POV counts. Chinese have opinions too.
Some westerners are pushing back against the idea that we are facing the risk of rising trade barriers or a breakdown in orderly trade regimes. Their logic is that, “The US has a lot of levers, and we can assert our rights without necessarily sparking a trade war that the Trump Administration doesn’t want.” Not wrong, but it makes the dangerous assumption that trade relations are going to be something Washington stays in control of.
Trade frictions almost always take on a life of their own due to a single inconvenient point: Both sides in a dispute get an opinion. If you don’t know the other guy’s point of view (POV) then you have absolutely no control over the final result.
Chinese negotiating POVs
Chinese negotiators tend to look at a few factors when assessing counter-party.
• Strong vs. Weak
• Stability vs. Immaturity
• Collaborative vs. Selfish
• Integrity vs. Unpredictability
• History vs. Rules
• Alignment of goals
Strong vs. Weak.
Chinese decision-makers don’t draw that much of a distinction between strength and intelligence/experience. They wrote the book on asymmetrical tactics, and don’t feel that short-term imbalances of material or technology are deal-breakers. The new US admin is getting points for certain types of strength – at least online. Trump looks decisive, effective, and rich. The question in China (and elsewhere) is if there is a method or strategy behind the posture.
Verdict: This category is Trump’s to win or lose.
Stability vs. Immaturity
China fears chaos the way Kansas fears tornedos. Disorder is the Chinese code word for destruction, famine, and invasion. Inability to maintain order is politely labeled “immaturity” – but it is viewed as a threat. Chinese bosses like quiet informal deals, little if any publicity, and no surprises.
Verdict: This hasn’t been great for the new administration.
Collaborative vs. Selfish
The real meaning of being cooperative and a “team player” is accepting the Chinese agenda and making sure you are only talking about the things they want to talk about. This is as much process as practice. When President Trump shocks the world with tweets about Taiwan, the Chinese are reading it two ways. First – the message is difficult. Second – the way the message was broadcast put our people in an embarrassing situation. The substance of a disagreement is always manageable; the process is not quite as flexible.
Verdict: Not good. The Trump administration will find that Twitter is even more unpredictable and high-impact in China than in other places.
Integrity vs. Unpredictability
Trust has two meanings –
1) You can have faith in the ethical & moral code of another person – or
2) You can trust that you know the other person and can predict how they’ll behave under a certain set of circumstances.
Chinese negotiators care about #2, and this could actually work in Trump’s favor. Beijing never trusted the “human rights” agenda that US trade missions used to build into their proposals. Chinese entities are more comfortable talking output quotas than working conditions or sourcing policies.
Verdict: This is Trump’s category to win or lose.
Rules vs. History
In 2016, a World Court tribunal at The Hague ruled that China was violating Philippine sovereignty by annexing parts of Scarborough Shoal. China responded by dismissing the ruling as though it never happened, and declaring that Chinese history takes precedence over the laws of men. Though the PRC does love its own bureaucracy, it doesn’t have much patience with other people – and that includes multi-lateral NGOs, like the WTO or World Bank.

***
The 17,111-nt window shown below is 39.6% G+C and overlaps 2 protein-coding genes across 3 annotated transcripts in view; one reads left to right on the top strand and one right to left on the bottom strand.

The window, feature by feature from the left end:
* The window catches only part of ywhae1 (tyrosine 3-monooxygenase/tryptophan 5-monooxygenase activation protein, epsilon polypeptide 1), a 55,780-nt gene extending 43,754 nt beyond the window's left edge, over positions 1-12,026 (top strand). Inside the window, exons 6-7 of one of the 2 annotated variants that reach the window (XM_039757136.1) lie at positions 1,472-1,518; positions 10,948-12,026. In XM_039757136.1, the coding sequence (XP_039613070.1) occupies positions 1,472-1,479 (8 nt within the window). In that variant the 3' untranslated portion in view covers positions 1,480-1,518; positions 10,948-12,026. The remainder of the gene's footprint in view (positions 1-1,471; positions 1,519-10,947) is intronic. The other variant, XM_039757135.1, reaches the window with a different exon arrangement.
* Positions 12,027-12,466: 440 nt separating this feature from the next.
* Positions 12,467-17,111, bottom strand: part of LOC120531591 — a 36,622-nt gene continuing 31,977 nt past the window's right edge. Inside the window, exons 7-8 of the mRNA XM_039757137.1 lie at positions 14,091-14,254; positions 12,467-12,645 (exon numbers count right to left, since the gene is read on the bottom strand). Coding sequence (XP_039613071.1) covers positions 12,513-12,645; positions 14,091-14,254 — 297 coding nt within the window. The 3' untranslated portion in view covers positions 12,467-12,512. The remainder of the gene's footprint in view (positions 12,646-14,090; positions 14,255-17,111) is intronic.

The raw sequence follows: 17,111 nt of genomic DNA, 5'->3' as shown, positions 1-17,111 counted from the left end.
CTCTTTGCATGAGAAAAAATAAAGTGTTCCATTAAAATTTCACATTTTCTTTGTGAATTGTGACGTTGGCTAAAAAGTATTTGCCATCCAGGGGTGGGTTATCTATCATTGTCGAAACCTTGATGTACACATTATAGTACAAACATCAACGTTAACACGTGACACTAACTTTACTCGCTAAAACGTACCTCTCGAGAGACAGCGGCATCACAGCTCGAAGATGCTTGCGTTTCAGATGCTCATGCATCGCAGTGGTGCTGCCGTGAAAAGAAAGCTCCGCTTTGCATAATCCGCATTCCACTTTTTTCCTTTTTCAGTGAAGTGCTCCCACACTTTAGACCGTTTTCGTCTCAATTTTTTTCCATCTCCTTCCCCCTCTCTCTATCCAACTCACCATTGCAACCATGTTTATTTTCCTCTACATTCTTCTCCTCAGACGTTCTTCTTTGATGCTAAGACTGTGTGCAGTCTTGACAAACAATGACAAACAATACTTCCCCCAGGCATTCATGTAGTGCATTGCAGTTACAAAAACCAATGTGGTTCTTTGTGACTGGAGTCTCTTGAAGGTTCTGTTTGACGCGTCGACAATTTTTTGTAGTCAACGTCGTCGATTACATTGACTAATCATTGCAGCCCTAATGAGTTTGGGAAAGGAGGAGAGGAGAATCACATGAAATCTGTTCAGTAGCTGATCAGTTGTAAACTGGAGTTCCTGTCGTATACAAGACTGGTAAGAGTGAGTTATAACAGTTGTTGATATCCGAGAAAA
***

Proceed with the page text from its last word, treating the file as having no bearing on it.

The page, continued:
Verdict: If Washington really does have a secret master plan, then this could be where the chess-masters in the Trump Administration play out their deepest stratagems.
Or it could be where the trade train really goes off the rails. If the new administration in Washington systematically undermines existing trade & regulatory measures already in place, then China is not going to feel bound by the rules it has signed onto. (Many will say that China doesn’t feel particularly constrained by rules now. You might be right, but it could get worse.)
If Washington starts ridiculing Beijing by holding up broken treaties (or the twitter equivalent), then this will have an outsized impact that may spin out of control.
Alignment of Goals
The Chinese side of the table has always been clear on its goals – in many cases, far more so than the western side. This has also been a strong point for the new Negotiator in Chief. It seems unlikely that the US and China will develop a common set of high level goals, but it’s not impossible. (What that might mean for other stakeholders is an entirely different question.)
So far, however, this is a problem area. China gets extremely unfriendly when the topics involve sovereignty, territorial integrity, and status. The US media may have moved on to covering other things, but in China the Taiwan tweets and SE China Sea war leaks have already formed strong impressions.
Verdict: Still room for opportunity, but the outlook isn’t good.
Whatever the new administration’s strategic goals
for China and Asia, the twitter feed will have the final word.
Written by an American for Westerners negotiating in China, “The Fragile Bridge” dispenses with politically correct euphemisms and ivory tower pseudo-psychology. Knowing which 1,500 year-old philosopher uttered what esoteric phrase won’t help you safeguard your assets or keep your JV operating, but learning from the lessons of dozens of successful Westerners who have survived the China challenge just might.